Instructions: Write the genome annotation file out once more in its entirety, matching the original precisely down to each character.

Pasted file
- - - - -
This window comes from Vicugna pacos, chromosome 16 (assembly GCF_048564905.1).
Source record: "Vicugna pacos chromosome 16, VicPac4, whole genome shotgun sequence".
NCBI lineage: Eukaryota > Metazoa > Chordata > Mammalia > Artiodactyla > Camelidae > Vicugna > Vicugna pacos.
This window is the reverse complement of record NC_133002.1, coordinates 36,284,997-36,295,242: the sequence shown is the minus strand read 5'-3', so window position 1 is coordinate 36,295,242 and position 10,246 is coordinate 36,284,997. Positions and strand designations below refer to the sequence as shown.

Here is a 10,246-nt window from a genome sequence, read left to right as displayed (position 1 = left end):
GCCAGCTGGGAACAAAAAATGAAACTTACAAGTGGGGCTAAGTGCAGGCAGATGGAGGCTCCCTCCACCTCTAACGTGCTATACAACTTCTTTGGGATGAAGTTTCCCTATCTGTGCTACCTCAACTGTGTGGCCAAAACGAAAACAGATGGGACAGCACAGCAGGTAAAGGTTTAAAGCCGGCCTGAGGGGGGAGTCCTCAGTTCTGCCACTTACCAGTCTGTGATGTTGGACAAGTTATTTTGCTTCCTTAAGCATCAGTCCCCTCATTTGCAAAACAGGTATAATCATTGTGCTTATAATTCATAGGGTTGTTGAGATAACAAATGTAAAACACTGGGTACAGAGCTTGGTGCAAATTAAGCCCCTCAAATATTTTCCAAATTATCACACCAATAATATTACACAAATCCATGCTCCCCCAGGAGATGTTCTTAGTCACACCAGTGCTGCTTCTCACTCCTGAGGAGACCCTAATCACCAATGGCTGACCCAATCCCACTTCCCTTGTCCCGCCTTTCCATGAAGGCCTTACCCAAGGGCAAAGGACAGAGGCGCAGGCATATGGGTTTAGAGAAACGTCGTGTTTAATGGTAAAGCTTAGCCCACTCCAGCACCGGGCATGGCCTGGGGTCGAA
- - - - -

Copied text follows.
This window comes from Vicugna pacos, chromosome 16 (assembly GCF_048564905.1).
Source record: "Vicugna pacos chromosome 16, VicPac4, whole genome shotgun sequence".
NCBI lineage: Eukaryota > Metazoa > Chordata > Mammalia > Artiodactyla > Camelidae > Vicugna > Vicugna pacos.
This window is the reverse complement of record NC_133002.1, coordinates 36,284,997-36,295,242: the sequence shown is the minus strand read 5'-3', so window position 1 is coordinate 36,295,242 and position 10,246 is coordinate 36,284,997. Positions and strand designations below refer to the sequence as shown.

Here is a 10,246-nt window from a genome sequence, read left to right as displayed (position 1 = left end):
GCCAGCTGGGAACAAAAAATGAAACTTACAAGTGGGGCTAAGTGCAGGCAGATGGAGGCTCCCTCCACCTCTAACGTGCTATACAACTTCTTTGGGATGAAGTTTCCCTATCTGTGCTACCTCAACTGTGTGGCCAAAACGAAAACAGATGGGACAGCACAGCAGGTAAAGGTTTAAAGCCGGCCTGAGGGGGGAGTCCTCAGTTCTGCCACTTACCAGTCTGTGATGTTGGACAAGTTATTTTGCTTCCTTAAGCATCAGTCCCCTCATTTGCAAAACAGGTATAATCATTGTGCTTATAATTCATAGGGTTGTTGAGATAACAAATGTAAAACACTGGGTACAGAGCTTGGTGCAAATTAAGCCCCTCAAATATTTTCCAAATTATCACACCAATAATATTACACAAATCCATGCTCCCCCAGGAGATGTTCTTAGTCACACCAGTGCTGCTTCTCACTCCTGAGGAGACCCTAATCACCAATGGCTGACCCAATCCCACTTCCCTTGTCCCGCCTTTCCATGAAGGCCTTACCCAAGGGCAAAGGACAGAGGCGCAGGCATATGGGTTTAGAGAAACGTCGTGTTTAATGGTAAAGCTTAGCCCACTCCAGCACCGGGCATGGCCTGGGGTCGAA